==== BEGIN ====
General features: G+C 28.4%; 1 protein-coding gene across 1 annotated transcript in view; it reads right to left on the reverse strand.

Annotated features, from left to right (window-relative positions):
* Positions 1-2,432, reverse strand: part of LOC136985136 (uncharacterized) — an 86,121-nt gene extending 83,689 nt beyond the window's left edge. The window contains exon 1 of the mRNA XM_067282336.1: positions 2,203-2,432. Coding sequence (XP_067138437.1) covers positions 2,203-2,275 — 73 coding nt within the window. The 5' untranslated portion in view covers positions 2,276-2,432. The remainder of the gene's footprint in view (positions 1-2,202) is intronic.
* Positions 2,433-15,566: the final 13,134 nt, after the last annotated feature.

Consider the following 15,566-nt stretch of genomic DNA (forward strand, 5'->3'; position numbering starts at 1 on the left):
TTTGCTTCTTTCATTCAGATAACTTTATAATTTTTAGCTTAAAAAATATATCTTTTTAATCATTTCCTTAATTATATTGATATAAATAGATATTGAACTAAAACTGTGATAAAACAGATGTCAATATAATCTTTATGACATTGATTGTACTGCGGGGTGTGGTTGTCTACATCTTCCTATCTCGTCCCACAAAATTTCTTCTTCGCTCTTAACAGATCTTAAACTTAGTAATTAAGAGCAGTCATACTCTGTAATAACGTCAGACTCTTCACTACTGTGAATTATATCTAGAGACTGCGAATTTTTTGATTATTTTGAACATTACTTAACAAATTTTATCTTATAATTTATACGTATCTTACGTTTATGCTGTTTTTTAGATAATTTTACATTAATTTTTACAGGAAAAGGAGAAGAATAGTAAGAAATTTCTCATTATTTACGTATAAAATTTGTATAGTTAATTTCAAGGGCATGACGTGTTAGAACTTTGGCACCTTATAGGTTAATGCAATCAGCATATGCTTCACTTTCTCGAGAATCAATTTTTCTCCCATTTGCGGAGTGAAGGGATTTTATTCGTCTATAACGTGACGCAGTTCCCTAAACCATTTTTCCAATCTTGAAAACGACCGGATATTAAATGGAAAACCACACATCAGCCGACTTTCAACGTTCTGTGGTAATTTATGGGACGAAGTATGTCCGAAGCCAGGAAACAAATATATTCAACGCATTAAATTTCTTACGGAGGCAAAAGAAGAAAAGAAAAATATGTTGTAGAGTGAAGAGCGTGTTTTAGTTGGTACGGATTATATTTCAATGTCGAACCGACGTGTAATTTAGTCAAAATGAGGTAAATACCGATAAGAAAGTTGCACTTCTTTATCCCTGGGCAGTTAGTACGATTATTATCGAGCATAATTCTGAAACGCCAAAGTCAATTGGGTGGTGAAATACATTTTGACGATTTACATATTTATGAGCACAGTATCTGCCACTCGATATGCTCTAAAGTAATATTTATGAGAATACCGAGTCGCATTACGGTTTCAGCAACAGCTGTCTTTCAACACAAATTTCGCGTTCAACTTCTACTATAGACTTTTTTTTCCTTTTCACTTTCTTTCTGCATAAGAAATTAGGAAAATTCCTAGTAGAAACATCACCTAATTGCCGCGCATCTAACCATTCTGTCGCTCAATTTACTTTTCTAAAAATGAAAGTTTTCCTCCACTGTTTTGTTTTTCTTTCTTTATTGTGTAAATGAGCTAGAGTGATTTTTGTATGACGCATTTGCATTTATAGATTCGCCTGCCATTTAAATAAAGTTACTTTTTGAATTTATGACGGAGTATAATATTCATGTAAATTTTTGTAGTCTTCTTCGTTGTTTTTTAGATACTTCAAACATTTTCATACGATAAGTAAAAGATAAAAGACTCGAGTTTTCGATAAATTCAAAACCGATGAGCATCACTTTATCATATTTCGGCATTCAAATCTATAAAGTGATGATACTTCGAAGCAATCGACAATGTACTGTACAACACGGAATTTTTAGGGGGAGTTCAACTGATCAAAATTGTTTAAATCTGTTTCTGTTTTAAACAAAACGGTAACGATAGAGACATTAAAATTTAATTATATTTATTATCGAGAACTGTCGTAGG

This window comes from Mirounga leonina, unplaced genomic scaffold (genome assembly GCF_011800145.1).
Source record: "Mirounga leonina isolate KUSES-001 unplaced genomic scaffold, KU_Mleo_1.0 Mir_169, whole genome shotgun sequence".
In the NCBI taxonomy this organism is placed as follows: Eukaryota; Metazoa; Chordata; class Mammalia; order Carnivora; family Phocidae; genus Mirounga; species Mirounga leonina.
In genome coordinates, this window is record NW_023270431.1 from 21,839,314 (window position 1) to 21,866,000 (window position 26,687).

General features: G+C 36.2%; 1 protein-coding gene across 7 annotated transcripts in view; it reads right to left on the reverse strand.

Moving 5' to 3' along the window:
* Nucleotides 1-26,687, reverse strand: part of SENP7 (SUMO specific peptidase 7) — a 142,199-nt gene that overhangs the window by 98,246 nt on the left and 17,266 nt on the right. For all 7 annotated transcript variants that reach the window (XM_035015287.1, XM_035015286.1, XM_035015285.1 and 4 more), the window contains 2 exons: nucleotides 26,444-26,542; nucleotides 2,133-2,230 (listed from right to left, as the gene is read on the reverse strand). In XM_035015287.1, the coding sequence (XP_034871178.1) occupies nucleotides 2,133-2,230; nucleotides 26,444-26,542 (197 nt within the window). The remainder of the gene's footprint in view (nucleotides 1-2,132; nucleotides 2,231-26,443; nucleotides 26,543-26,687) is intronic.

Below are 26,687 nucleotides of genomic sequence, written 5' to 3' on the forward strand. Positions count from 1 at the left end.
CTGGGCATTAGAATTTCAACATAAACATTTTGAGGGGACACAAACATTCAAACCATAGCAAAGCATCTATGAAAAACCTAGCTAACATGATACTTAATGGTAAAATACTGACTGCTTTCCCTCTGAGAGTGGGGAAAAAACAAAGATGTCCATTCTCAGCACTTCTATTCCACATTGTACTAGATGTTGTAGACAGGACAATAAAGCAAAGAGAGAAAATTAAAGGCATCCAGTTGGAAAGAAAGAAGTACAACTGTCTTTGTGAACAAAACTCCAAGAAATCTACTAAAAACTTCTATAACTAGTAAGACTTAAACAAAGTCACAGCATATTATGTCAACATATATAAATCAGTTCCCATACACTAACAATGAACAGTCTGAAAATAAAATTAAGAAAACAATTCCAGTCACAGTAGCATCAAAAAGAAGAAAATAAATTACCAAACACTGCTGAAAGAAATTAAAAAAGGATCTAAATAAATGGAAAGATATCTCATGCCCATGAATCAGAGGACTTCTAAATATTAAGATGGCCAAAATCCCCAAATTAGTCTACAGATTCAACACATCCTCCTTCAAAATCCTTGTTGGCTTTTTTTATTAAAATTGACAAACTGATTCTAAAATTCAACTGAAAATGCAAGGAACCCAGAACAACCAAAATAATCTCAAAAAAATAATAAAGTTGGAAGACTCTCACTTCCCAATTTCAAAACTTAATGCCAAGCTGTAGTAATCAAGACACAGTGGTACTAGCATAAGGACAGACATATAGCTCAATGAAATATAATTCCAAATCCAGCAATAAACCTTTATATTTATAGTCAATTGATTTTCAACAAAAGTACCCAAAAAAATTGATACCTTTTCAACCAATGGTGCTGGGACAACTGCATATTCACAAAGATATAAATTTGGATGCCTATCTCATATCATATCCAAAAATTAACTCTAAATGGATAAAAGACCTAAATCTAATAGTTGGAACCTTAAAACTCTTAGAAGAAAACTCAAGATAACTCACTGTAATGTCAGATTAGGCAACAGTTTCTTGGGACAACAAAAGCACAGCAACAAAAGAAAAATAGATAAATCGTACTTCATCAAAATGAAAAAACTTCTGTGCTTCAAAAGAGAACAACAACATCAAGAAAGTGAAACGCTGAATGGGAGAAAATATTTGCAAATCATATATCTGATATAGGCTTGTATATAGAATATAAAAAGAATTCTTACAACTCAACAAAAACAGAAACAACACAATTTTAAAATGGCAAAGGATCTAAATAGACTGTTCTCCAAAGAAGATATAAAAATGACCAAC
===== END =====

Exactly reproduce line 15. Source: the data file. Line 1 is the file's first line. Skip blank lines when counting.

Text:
CTGGGCATTAGAATTTCAACATAAACATTTTGAGGGGACACAAACATTCAAACCATAGCAAAGCATCTATGAAAAACCTAGCTAACATGATACTTAATGGTAAAATACTGACTGCTTTCCCTCTGAGAGTGGGGAAAAAACAAAGATGTCCATTCTCAGCACTTCTATTCCACATTGTACTAGATGTTGTAGACAGGACAATAAAGCAAAGAGAGAAAATTAAAGGCATCCAGTTGGAAAGAAAGAAGTACAACTGTCTTTGTGAACAAAACTCCAAGAAATCTACTAAAAACTTCTATAACTAGTAAGACTTAAACAAAGTCACAGCATATTATGTCAACATATATAAATCAGTTCCCATACACTAACAATGAACAGTCTGAAAATAAAATTAAGAAAACAATTCCAGTCACAGTAGCATCAAAAAGAAGAAAATAAATTACCAAACACTGCTGAAAGAAATTAAAAAAGGATCTAAATAAATGGAAAGATATCTCATGCCCATGAATCAGAGGACTTCTAAATATTAAGATGGCCAAAATCCCCAAATTAGTCTACAGATTCAACACATCCTCCTTCAAAATCCTTGTTGGCTTTTTTTATTAAAATTGACAAACTGATTCTAAAATTCAACTGAAAATGCAAGGAACCCAGAACAACCAAAATAATCTCAAAAAAATAATAAAGTTGGAAGACTCTCACTTCCCAATTTCAAAACTTAATGCCAAGCTGTAGTAATCAAGACACAGTGGTACTAGCATAAGGACAGACATATAGCTCAATGAAATATAATTCCAAATCCAGCAATAAACCTTTATATTTATAGTCAATTGATTTTCAACAAAAGTACCCAAAAAAATTGATACCTTTTCAACCAATGGTGCTGGGACAACTGCATATTCACAAAGATATAAATTTGGATGCCTATCTCATATCATATCCAAAAATTAACTCTAAATGGATAAAAGACCTAAATCTAATAGTTGGAACCTTAAAACTCTTAGAAGAAAACTCAAGATAACTCACTGTAATGTCAGATTAGGCAACAGTTTCTTGGGACAACAAAAGCACAGCAACAAAAGAAAAATAGATAAATCGTACTTCATCAAAATGAAAAAACTTCTGTGCTTCAAAAGAGAACAACAACATCAAGAAAGTGAAACGCTGAATGGGAGAAAATATTTGCAAATCATATATCTGATATAGGCTTGTATATAGAATATAAAAAGAATTCTTACAACTCAACAAAAACAGAAACAACACAATTTTAAAATGGCAAAGGATCTAAATAGACTGTTCTCCAAAGAAGATATAAAAATGACCAAC